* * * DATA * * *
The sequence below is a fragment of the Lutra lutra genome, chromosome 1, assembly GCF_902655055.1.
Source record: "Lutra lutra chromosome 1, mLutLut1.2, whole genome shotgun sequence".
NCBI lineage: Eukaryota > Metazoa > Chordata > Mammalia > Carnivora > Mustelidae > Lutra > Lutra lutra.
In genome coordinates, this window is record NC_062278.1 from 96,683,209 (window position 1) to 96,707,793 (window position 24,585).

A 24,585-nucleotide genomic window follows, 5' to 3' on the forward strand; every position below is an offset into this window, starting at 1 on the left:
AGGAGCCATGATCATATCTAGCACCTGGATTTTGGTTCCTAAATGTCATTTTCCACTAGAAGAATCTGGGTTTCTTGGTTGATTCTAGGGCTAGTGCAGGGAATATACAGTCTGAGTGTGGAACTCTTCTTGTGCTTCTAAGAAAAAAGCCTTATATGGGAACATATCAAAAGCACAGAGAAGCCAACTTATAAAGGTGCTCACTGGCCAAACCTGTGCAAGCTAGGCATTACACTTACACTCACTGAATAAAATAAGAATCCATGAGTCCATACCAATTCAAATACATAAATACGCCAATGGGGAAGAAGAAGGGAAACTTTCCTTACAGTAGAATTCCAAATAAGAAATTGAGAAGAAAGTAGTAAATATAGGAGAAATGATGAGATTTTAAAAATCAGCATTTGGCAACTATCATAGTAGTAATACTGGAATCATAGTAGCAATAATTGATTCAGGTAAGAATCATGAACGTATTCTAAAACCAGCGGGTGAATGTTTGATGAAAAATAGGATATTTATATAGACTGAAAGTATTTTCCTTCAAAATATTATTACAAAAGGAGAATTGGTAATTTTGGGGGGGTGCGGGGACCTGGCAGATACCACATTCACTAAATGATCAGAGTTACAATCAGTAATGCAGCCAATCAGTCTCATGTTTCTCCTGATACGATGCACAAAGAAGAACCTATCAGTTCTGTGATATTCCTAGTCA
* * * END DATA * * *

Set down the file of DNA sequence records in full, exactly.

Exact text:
The sequence below is a fragment of the Lutra lutra genome, chromosome 1, assembly GCF_902655055.1.
Source record: "Lutra lutra chromosome 1, mLutLut1.2, whole genome shotgun sequence".
NCBI lineage: Eukaryota > Metazoa > Chordata > Mammalia > Carnivora > Mustelidae > Lutra > Lutra lutra.
In genome coordinates, this window is record NC_062278.1 from 96,683,209 (window position 1) to 96,707,793 (window position 24,585).

A 24,585-nucleotide genomic window follows, 5' to 3' on the forward strand; every position below is an offset into this window, starting at 1 on the left:
AGGAGCCATGATCATATCTAGCACCTGGATTTTGGTTCCTAAATGTCATTTTCCACTAGAAGAATCTGGGTTTCTTGGTTGATTCTAGGGCTAGTGCAGGGAATATACAGTCTGAGTGTGGAACTCTTCTTGTGCTTCTAAGAAAAAAGCCTTATATGGGAACATATCAAAAGCACAGAGAAGCCAACTTATAAAGGTGCTCACTGGCCAAACCTGTGCAAGCTAGGCATTACACTTACACTCACTGAATAAAATAAGAATCCATGAGTCCATACCAATTCAAATACATAAATACGCCAATGGGGAAGAAGAAGGGAAACTTTCCTTACAGTAGAATTCCAAATAAGAAATTGAGAAGAAAGTAGTAAATATAGGAGAAATGATGAGATTTTAAAAATCAGCATTTGGCAACTATCATAGTAGTAATACTGGAATCATAGTAGCAATAATTGATTCAGGTAAGAATCATGAACGTATTCTAAAACCAGCGGGTGAATGTTTGATGAAAAATAGGATATTTATATAGACTGAAAGTATTTTCCTTCAAAATATTATTACAAAAGGAGAATTGGTAATTTTGGGGGGGTGCGGGGACCTGGCAGATACCACATTCACTAAATGATCAGAGTTACAATCAGTAATGCAGCCAATCAGTCTCATGTTTCTCCTGATACGATGCACAAAGAAGAACCTATCAGTTCTGTGATATTCCTAGTCA